He cruised on his private yacht Bel-Ami, named after his novel. This life did not prevent him from making friends among the literary celebrities of his day: Alexandre Dumas, fils had a paternal affection for him.
Saint-Valery-en-Caux is a commune in the Seine-Maritime department in the Normandy region in northern France. A small fishing port and light industrial town situated in the Pays de Caux, some 20 miles west of Dieppe at the junction of the D53, D20, D79 and the D925 roads. Here, huge chalk cliffs rise up from the pebble beach to overlook the English Channel; the SNCF station is no longer in use and the only way to get out of this beautiful town is by bus - which are few and far between. It is said to have been founded by Saint Valery in the 7th century. A monastery was built on the site of the present-day town and was known as ‘’’Sanctum Walaricum’’’ in 990 CE, according to the charter in which Richard I, Duke of Normandy, gave the town to the abbey of Fecamp. A busy fishing port from the 13th to the 17th century, its decline was due to the growth of the much larger port of Fecamp, to the west, it is best known as the place where the Scottish 51st Infantry Division commanded by Major General Victor Fortune and French troops surrendered to Erwin Rommel on June 12, 1940.
The town was destroyed in the fighting in 1940. During the action, French cavalry on horseback faced German panzer tanks.. Saint-Valéry-en-Caux was liberated on 11 September 1944 by the 51st Highland division. On 17 January 1945, the railway station was destroyed when a runaway train full of American troops crashed into it. Eighty-nine American soldiers were killed and 152 were injured. A lively and interesting little town that boasts a casino and the maximum four flowers on the France in Bloom placards. Tourism now accounts for much of the town's prosperity; the church of St. Valery, dating from the fifteenth century. A Norman-style half-timber house; the Commonwealth War Graves Commission cemetery. A seventeenth-century cloister from the old convent; the lighthouse. The memorial to the 51st Highland Division, on the cliff tops. French artist Adrien Victor Auger, was born here in October 1787. Orientalist Charles Defrémery died in Saint-Valery-en-Caux. Chelsea Football Club footballer Demba Ba grew up here.
Inverness, Scotland Sontheim, Germany Communes of the Seine-Maritime department Seine-Maritime Normandy INSEE Official website of Saint-Valéry-en-Caux Unofficial Website of the commune The City of Inverness - twinning with St Valéry Website of Aeroclub Cauchois Discover Normandy from the air The CWGC cemetery Saint-Valery-en-Caux on the Quid website History of the shipowner's house'Henry IV house' including surprising links with Cannibals and South America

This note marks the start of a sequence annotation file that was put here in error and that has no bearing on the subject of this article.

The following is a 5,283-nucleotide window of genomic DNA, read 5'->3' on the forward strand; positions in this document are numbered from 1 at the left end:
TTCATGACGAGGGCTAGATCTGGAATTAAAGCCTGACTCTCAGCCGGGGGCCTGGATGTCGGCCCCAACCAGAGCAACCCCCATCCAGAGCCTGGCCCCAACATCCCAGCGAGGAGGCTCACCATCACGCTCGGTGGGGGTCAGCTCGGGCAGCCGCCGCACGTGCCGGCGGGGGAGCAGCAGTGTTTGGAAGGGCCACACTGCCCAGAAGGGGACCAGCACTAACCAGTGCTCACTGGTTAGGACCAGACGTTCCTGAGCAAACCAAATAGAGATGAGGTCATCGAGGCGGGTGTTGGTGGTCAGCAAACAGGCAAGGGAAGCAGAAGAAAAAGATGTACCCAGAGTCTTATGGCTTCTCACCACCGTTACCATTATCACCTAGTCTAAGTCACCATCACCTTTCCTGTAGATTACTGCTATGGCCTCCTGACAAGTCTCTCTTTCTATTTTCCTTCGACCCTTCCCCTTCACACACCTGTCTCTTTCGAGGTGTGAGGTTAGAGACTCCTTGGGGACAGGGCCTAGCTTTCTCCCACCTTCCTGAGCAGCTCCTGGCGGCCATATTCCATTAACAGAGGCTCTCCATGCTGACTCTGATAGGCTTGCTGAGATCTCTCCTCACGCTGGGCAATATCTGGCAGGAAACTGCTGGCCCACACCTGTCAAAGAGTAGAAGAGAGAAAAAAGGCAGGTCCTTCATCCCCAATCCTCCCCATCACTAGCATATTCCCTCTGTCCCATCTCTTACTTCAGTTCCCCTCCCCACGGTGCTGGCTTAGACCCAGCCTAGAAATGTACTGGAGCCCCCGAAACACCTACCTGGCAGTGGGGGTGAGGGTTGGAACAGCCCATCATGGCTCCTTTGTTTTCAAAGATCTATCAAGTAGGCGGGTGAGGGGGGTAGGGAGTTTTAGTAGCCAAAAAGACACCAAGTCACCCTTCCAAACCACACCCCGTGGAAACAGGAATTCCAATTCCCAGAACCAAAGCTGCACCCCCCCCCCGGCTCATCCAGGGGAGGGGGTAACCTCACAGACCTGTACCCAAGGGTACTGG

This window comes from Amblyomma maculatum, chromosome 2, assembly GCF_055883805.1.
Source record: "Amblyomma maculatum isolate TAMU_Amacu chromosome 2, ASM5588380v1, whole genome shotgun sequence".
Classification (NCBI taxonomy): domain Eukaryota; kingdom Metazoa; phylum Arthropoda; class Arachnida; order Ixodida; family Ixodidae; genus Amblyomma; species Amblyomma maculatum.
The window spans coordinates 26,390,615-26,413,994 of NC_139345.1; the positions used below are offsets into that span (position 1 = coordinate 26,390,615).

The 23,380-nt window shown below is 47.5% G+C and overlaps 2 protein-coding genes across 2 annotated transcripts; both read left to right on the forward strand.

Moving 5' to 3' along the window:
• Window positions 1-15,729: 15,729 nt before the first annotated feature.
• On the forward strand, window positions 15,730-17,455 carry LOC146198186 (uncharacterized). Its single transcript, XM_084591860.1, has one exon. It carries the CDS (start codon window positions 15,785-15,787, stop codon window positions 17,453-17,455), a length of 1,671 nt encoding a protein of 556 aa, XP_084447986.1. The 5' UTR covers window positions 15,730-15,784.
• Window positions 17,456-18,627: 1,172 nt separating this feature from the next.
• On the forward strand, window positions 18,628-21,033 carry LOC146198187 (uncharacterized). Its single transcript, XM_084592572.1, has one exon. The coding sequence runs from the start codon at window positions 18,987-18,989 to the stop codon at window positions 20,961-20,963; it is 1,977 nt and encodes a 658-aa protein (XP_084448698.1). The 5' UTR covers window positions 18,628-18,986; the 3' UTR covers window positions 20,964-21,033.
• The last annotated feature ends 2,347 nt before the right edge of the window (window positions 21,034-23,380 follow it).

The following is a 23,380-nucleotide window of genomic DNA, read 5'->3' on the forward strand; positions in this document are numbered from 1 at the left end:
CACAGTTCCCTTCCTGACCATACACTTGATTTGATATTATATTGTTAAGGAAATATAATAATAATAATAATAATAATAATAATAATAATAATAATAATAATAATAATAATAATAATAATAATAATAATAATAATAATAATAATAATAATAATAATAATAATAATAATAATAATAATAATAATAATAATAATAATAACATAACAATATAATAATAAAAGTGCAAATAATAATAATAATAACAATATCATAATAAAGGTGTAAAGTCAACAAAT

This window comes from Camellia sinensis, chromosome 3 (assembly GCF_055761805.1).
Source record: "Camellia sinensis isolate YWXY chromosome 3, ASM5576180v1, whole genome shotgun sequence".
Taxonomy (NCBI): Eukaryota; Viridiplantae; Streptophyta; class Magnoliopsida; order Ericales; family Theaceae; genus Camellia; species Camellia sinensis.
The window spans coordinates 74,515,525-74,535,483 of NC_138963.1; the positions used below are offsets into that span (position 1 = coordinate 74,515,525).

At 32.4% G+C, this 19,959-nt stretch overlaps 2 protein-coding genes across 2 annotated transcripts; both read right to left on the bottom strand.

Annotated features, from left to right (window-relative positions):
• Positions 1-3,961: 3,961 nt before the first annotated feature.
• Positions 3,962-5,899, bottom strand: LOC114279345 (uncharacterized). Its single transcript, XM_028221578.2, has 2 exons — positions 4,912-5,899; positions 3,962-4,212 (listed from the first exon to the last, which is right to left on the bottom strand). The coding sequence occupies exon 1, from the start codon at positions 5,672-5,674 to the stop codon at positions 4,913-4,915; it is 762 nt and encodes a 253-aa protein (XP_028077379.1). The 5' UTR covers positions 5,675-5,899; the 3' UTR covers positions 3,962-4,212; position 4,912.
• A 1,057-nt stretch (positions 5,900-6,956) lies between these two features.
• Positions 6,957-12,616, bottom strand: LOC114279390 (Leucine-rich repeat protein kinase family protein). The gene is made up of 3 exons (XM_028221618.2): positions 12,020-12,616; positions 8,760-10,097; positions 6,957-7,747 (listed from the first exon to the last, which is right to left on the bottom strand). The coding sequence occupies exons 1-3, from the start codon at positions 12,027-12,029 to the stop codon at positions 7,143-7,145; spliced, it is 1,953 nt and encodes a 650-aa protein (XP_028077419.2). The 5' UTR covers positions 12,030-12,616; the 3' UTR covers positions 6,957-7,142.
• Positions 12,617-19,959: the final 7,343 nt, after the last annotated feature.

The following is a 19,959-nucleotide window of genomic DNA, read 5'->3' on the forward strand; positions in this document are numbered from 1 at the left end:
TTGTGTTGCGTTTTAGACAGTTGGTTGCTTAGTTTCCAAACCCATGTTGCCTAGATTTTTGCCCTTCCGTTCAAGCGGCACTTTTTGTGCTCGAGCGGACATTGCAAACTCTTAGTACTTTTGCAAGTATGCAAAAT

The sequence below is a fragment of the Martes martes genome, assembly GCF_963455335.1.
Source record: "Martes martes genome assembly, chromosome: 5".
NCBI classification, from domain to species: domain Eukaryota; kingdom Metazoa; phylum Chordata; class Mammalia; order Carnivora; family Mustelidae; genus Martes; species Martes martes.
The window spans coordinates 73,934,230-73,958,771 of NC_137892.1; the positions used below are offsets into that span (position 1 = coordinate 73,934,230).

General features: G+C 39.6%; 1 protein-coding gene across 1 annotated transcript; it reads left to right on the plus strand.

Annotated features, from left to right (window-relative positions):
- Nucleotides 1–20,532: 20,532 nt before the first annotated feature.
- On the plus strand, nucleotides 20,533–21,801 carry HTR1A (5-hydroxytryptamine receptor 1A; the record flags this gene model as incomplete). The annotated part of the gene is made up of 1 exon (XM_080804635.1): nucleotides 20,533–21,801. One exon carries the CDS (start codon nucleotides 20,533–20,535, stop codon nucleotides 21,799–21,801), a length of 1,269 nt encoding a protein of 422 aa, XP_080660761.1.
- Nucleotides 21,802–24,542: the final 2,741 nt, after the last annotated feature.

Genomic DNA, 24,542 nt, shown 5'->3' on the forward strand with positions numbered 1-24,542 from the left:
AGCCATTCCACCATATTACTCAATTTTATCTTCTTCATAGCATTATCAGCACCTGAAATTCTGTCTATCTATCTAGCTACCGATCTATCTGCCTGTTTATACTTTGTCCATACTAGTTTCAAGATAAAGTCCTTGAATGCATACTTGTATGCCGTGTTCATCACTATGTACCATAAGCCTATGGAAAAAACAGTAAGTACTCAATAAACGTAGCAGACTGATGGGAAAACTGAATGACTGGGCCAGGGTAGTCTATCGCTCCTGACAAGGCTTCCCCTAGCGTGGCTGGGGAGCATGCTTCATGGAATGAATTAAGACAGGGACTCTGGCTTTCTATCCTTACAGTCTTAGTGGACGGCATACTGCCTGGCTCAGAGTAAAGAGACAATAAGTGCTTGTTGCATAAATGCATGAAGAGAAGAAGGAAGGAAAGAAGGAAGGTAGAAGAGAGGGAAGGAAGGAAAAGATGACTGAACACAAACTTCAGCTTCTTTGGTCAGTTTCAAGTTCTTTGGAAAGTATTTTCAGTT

Abbeville is a commune in the Somme department and in Hauts-de-France region in northern France. It is the chef-lieu of one of the arrondissements of Somme. Located on the River Somme, it was the capital of Ponthieu, its inhabitants are called the Abbevillois. Abbeville is located on 20 km from its modern mouth in the English Channel; the majority of the town is located on the east bank of the Somme, as well as on an island. It is located at the head of the Abbeville Canal, is 45 km northwest of Amiens and 200 kilometres from Paris, it is 10 kilometres as the crow flies from the Bay of Somme and the English Channel. In the medieval period, it was the lowest crossing point on the Somme and it was nearby that Edward III's army crossed shortly before the Battle of Crécy in 1346. Just halfway between Rouen and Lille, it is the historical capital of the County of Ponthieu and maritime Picardy. Émonville Park takes its name from one of its owners Arthur Foulc d'Émonville, an amateur botanist, who bought a part of the Priory of Saints Peter and Paul in order to accommodate a garden and to construct a mansion, which now houses the study and heritage section of the Robert Mallet municipal library.
The remains of the priory include the entrance arch, current main entrance of the garden located on Place Clemenceau, as well as some buildings which make up the Saint-Pierre School, including the remarkable Chapel of Saint-Pierre-Saint-Paul. This place is considered by some to be the origin of Abbeville, because it was the location of the first château of the Counts of Ponthieu, called castrum, it is assumed that this place could have been the location of the farm of Abbatisvilla, dependent upon the Abbey of Saint-Riquier. The suburbs of La Bouvaque and Thuison are located to the north of the city; the municipal park of La Bouvaque, bordered by the Boulevard de la République, consists of the La Bouvaque pond and Collart meadows, former settling ponds of the Béghin-Say sugar factory. It was in Thuison that the Carthusian monastery of Saint-Honoré was founded in 1301 by William of Mâcon, Bishop of Amiens; this was a property of the Order of the Temple, sold to the latter by Gérard de Villars, the last master of the province of France.